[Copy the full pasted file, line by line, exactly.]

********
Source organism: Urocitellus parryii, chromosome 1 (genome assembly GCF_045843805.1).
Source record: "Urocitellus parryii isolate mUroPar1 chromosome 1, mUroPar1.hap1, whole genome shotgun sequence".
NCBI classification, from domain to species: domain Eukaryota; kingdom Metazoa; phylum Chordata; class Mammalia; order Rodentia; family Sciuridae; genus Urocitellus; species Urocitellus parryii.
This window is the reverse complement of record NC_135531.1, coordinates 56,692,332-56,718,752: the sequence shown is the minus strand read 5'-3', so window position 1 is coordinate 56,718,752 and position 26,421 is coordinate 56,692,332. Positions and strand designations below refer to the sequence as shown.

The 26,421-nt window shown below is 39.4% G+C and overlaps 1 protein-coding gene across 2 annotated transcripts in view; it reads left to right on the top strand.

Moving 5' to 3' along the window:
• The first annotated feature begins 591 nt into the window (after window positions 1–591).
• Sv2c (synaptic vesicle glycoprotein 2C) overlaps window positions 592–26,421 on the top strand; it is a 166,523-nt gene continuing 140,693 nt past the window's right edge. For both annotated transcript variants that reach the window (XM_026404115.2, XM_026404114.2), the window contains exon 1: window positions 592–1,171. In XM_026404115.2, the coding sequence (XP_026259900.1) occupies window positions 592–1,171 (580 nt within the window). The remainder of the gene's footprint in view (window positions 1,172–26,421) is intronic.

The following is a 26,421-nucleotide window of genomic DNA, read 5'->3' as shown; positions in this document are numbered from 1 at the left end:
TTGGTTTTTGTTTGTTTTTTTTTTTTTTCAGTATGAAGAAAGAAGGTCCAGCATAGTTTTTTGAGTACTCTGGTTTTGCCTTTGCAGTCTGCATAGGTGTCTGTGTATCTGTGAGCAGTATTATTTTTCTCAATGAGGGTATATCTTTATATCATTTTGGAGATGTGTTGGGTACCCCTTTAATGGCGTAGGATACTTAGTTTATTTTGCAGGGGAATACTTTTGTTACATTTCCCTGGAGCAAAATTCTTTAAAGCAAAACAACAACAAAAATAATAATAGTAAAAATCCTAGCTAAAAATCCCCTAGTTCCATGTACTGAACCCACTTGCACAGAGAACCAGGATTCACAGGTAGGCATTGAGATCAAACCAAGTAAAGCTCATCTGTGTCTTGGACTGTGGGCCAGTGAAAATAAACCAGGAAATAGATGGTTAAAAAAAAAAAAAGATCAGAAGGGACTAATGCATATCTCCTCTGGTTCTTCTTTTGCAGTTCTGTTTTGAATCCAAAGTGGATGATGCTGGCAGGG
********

Source organism: Urocitellus parryii, chromosome 1 (genome assembly GCF_045843805.1).
Source record: "Urocitellus parryii isolate mUroPar1 chromosome 1, mUroPar1.hap1, whole genome shotgun sequence".
NCBI classification, from domain to species: domain Eukaryota; kingdom Metazoa; phylum Chordata; class Mammalia; order Rodentia; family Sciuridae; genus Urocitellus; species Urocitellus parryii.
This window is the reverse complement of record NC_135531.1, coordinates 56,692,332-56,718,752: the sequence shown is the minus strand read 5'-3', so window position 1 is coordinate 56,718,752 and position 26,421 is coordinate 56,692,332. Positions and strand designations below refer to the sequence as shown.

The 26,421-nt window shown below is 39.4% G+C and overlaps 1 protein-coding gene across 2 annotated transcripts in view; it reads left to right on the top strand.

Moving 5' to 3' along the window:
• The first annotated feature begins 591 nt into the window (after window positions 1–591).
• Sv2c (synaptic vesicle glycoprotein 2C) overlaps window positions 592–26,421 on the top strand; it is a 166,523-nt gene continuing 140,693 nt past the window's right edge. For both annotated transcript variants that reach the window (XM_026404115.2, XM_026404114.2), the window contains exon 1: window positions 592–1,171. In XM_026404115.2, the coding sequence (XP_026259900.1) occupies window positions 592–1,171 (580 nt within the window). The remainder of the gene's footprint in view (window positions 1,172–26,421) is intronic.

The following is a 26,421-nucleotide window of genomic DNA, read 5'->3' as shown; positions in this document are numbered from 1 at the left end:
TTGGTTTTTGTTTGTTTTTTTTTTTTTTCAGTATGAAGAAAGAAGGTCCAGCATAGTTTTTTGAGTACTCTGGTTTTGCCTTTGCAGTCTGCATAGGTGTCTGTGTATCTGTGAGCAGTATTATTTTTCTCAATGAGGGTATATCTTTATATCATTTTGGAGATGTGTTGGGTACCCCTTTAATGGCGTAGGATACTTAGTTTATTTTGCAGGGGAATACTTTTGTTACATTTCCCTGGAGCAAAATTCTTTAAAGCAAAACAACAACAAAAATAATAATAGTAAAAATCCTAGCTAAAAATCCCCTAGTTCCATGTACTGAACCCACTTGCACAGAGAACCAGGATTCACAGGTAGGCATTGAGATCAAACCAAGTAAAGCTCATCTGTGTCTTGGACTGTGGGCCAGTGAAAATAAACCAGGAAATAGATGGTTAAAAAAAAAAAAAGATCAGAAGGGACTAATGCATATCTCCTCTGGTTCTTCTTTTGCAGTTCTGTTTTGAATCCAAAGTGGATGATGCTGGCAGGG